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Tuesday, 3 December 1974
Page: 3074


Senator GUILFOYLE (Victoria) - I indicate on behalf of the Opposition that it supports the Handicapped Persons Assistance Bill 1974. We of the Opposition were interested to note that this Bill, which repeals the Sheltered Employment (Assistance) Act and the Handicapped Children (Assistance) Act, consolidates and extends the Australian Government's programs of assistance to voluntary organisations that have assumed responsibility for the welfare of handicapped people. We are interested in some of the provisions of the Bill. I have one question with regard to the repeal of the Handicapped Children (Assistance) Act to which I would like a response from the Minister for Repatriation and Compensation (Senator Wheeldon). In clause 35 of the Bill with which we are dealing tonight there is provision for repeal of the Handicapped Children (Assistance) Act. I would like to have some clarification on whether the entire provisions of that Act will be reenacted in the present Bill and whether the benefits which are available under that Act will now be transferred to the new legislation. The original Act for the care of handicapped children gave a great deal of help to that sector of the community.


Senator Wheeldon - About which Act was the honourable senator asking?


Senator GUILFOYLE - The Handicapped Children (Assistance) Act, which has been repealed. We are interested in the educational programs that were able to be developed and that were related to the needs of handicapped children. The fact that we have made progress in the various States of Australia in the facilities and opportunities provided is noteworthy as a matter of government concern. It is simply to ask for an assurance with regard to the previous arrangements which were available that I have posed this question.

With regard to sheltered employment assistance, we are interested to see that the subsidy for the establishing of sheltered workshops for handicapped adults and training centres for handicapped children in hostels for both children and adults will now be $4 for every $1 which is raised by the voluntary organisations.

We believe that this will be of assistance in relation to the new projects which need to be undertaken to extend the services which have already been developed. I was also pleased to see the rate of benefit increased from $3 to $3.50 a day and the provision will now be made to enable short absences to be undertaken from institutions, such as a weekend break at home, without the discontinuance of the benefit for those short periods.

Another feature of the Bill which is commendable is the salary subsidy of 50 per cent for approved staff. This provision applied previously only in relation to sheltered employment. It will now apply to the whole range of prescribed services. A subsidy of 100 per cent where new ventures are being introduced will enable the staff to become established and to develop the additional services more quickly. The provision of sheltered workshops has been of increasing benefit to those members of the community who have physical, mental or social handicaps. The development of an understanding of the assistance that this provides is something to which we give our complete support. It was in the time of our Government that much of the sheltered employment assistance was developed. We are pleased to see that there are many centres throughout the various States of Australia that do provide opportunities for employment for those people, particularly those who have physical handicaps. A Bill that extends through the voluntary organisations assistance in both capital subsidy and assistance to staff has the support of the Opposition.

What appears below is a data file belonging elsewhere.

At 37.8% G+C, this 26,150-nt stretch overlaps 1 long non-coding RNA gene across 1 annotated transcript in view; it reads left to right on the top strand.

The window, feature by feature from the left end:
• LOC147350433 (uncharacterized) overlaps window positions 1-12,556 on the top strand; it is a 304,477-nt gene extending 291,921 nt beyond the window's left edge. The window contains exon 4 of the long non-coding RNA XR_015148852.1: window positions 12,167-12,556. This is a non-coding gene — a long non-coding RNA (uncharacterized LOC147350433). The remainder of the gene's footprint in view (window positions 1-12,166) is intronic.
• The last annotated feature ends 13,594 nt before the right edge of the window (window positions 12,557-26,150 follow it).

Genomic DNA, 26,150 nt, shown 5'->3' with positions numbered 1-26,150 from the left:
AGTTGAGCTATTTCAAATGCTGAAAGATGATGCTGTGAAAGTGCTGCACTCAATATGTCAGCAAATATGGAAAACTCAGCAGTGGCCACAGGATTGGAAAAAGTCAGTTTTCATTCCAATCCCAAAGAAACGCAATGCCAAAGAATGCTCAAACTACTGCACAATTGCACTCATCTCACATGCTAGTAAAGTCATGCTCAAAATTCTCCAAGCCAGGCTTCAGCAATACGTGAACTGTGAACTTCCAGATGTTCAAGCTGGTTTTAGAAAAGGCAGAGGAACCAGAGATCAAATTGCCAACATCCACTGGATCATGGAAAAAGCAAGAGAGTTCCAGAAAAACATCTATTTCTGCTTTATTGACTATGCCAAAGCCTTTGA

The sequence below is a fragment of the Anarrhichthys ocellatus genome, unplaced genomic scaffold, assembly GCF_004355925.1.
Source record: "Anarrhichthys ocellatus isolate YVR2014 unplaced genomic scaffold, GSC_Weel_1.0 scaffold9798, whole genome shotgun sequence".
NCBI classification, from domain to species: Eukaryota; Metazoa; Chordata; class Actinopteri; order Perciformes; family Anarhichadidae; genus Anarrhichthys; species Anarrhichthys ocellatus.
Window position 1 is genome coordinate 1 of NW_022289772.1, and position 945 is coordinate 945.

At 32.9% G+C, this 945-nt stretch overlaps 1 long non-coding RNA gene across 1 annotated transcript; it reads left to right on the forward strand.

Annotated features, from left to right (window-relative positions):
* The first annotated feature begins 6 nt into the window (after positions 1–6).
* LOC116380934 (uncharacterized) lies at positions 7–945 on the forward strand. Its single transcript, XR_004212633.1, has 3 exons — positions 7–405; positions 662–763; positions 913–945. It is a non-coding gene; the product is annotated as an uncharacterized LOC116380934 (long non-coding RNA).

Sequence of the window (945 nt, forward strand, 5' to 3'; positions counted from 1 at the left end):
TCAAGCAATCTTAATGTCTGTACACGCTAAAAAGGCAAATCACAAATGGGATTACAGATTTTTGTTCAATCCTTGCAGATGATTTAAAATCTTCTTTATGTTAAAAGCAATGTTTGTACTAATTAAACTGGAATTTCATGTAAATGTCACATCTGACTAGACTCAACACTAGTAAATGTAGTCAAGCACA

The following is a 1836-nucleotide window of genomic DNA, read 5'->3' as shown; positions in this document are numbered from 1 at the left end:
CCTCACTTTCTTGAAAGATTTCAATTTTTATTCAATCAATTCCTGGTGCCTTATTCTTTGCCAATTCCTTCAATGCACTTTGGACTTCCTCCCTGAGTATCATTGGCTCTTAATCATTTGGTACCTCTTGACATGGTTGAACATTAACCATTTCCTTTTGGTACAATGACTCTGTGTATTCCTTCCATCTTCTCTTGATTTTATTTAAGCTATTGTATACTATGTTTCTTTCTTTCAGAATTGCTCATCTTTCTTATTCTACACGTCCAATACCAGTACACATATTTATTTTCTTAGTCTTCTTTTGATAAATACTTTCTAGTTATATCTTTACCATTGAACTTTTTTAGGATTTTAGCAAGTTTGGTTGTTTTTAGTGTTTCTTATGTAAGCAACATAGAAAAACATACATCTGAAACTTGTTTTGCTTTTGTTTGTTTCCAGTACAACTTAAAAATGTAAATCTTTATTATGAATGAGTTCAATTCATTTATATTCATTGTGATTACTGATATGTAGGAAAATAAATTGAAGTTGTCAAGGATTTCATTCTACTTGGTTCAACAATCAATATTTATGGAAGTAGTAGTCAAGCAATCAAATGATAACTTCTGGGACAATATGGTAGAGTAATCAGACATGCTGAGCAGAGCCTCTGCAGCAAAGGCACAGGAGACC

I can recall that when the honourable W. C. Wentworth was the Minister for Social Services he expressed the personal view that he would like to think that those people who were able to undertake employment in sheltered workshops would not do so with a feeling of insecurity about the continuity of any pension entitlements that they may have had. It was not something that he was able to develop as fully as he would like to have done in a personal sense, but he had the view that there should be nothing to impede people who have handicaps feeling that they ought to be productive and gainfully employed members of the community. Sometimes the feeling of insecurity that seeking employment may give to a person who has been in receipt of an invalid pension could be a deterrent to their seeking a complete expression of themselves to the extent of their capacities.

For all the reasons that were mentioned by the shadow Minister for Social Security in the other place when he responded on behalf of the Opposition, I indicate that we give our support to the measures that have been introduced. We are pleased to see that the Government recognises the role that voluntary organisations play in our community service and recognise that this style of service is best suited to those who have handicaps. I believe the personal attention, compassion and interest that are given to the people who use those services are best achieved through a strong volunteer system throughout our community. It is of interest to note that this Bill deals specifically with voluntary institutions and organisations and expresses Government recognition of the role that they play. We have pleasure in giving a speedy passage to this Bill, and we look forward to further extensions of both sheltered workshop employment opportunities and facilities for the training of handicapped children.







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